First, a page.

Pride (Personal Rights in Defense and Education) Month celebrates pride in sexual orientation and commemorates the 1969 Stonewall riots in New York City.
Police raids of gay bars in the 1950s and 1960s were routine, but when police raided the Stonewall Inn in the early hours of June 28, 1969, New York’s LGBTQ community rebelled, sick of being harassed, arrested, and prosecuted simply for being who they were.
Pride Month aims to promote the confidence, self-respect, and solidarity of lesbian, gay, bisexual, transgender, and queer or questioning (LGBTQ) social groups. In addition to the Stonewall riots, the month of June marks other important landmark decisions for the LQBTQ community.
- In 1998, Executive Order 13087 prohibited discrimination based on sexual orientation and expanded equal opportunity employment in the Federal government.
- In June 1999, Proclamation No. 7203, officially recognized June as Gay and Lesbian Pride month.
- A Supreme Court ruling in June 2003 struck down anti-sodomy laws in Texas and 13 other states.
- In June 2009, Gay and Lesbian Pride Month was expanded to Lesbian, Gay, Bisexual, and Transgender Pride month under Proclamation No. 8387.
- The Supreme Court extended federal benefits to same sex couples in United States v. Windsor in June 2013.
- The Obergefell v. Hodges ruling in June 2015 recognized same-sex marriages.
- The ruling on Bostock v. Clayton County in June 2020 held that the Civil Rights Act of 1964 extends to LGBTQ workers.
Despite legal and social gains, the LGBTQ community still experiences discrimination. Social stigmas have solidified in almost every aspect of life. Legislatively, 22 states, including Texas, have restricted access to gender affirming health care for transgender individuals. Discrimination in the workplace, as it exists today, is best described in this report by the Human Rights Campaign Foundation, A Workplace Divided Understanding the Climate for LGBTQ Workers Nationwide. Looking forward, we must ask ourselves, how do we prevent repeating the mistakes of the past as we approach a more equitable future?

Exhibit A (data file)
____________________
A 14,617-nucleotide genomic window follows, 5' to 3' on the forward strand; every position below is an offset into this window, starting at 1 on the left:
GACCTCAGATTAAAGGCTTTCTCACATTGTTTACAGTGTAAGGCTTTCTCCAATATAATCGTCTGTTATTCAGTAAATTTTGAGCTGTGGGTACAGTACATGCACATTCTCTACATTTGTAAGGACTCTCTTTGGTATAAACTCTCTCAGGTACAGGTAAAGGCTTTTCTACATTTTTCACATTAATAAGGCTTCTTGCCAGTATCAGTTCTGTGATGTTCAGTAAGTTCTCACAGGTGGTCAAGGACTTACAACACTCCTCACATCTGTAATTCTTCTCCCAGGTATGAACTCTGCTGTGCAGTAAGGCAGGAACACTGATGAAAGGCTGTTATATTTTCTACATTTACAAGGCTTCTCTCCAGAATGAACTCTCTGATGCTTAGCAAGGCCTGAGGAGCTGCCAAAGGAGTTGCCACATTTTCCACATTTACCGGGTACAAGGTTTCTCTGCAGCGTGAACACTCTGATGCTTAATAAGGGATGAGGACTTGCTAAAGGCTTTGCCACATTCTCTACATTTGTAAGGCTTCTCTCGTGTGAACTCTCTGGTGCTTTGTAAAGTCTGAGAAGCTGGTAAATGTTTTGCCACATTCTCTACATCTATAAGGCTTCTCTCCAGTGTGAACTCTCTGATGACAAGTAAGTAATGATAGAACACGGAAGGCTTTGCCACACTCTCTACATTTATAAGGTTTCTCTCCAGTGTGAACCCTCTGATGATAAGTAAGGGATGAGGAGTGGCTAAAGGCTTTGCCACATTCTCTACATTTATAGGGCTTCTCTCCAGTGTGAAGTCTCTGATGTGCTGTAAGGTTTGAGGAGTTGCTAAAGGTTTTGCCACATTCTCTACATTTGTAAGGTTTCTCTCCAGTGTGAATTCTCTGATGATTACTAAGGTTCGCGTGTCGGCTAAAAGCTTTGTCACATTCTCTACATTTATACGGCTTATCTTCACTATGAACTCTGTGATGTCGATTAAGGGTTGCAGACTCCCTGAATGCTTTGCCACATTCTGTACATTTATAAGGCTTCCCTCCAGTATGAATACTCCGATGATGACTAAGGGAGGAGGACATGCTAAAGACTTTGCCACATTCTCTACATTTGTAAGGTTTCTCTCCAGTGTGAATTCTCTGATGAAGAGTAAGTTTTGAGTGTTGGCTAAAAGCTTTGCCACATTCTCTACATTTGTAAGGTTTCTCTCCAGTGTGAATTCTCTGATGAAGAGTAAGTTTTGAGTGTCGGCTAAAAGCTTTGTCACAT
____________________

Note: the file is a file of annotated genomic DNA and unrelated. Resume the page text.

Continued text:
Read and Watch:
- DiversityInc | An Allied Approach: Embracing Next-Level Inclusion for LGBTQ Employees
- Dallas Pride | Parade History
- DRC’s Say Yes To Dallas | LGBTQ Community Page
- VisitDallas | Dallas LGBTQ History
- History | Pride History
- PBS | LGBT Pride Month
- NBC | Dallas Council Votes to Allow All City Facilitates to Fly Pride Flag in June
How to be a LGBTQ Ally:
- Join forces with employee resource groups (ERGs) by hosting an ally training course at work using Human Resource Campaign resources.
- Register your company to complete the Corporate Equality Index.
- Highlight Pride in the office and online. Host panels and conversations that highlight policies or initiatives that your company is doing to support inclusivity.
- Learn about the legacy of Pride. Visit the United States Library of Congress which includes executive and legislative documents as well as additional resources.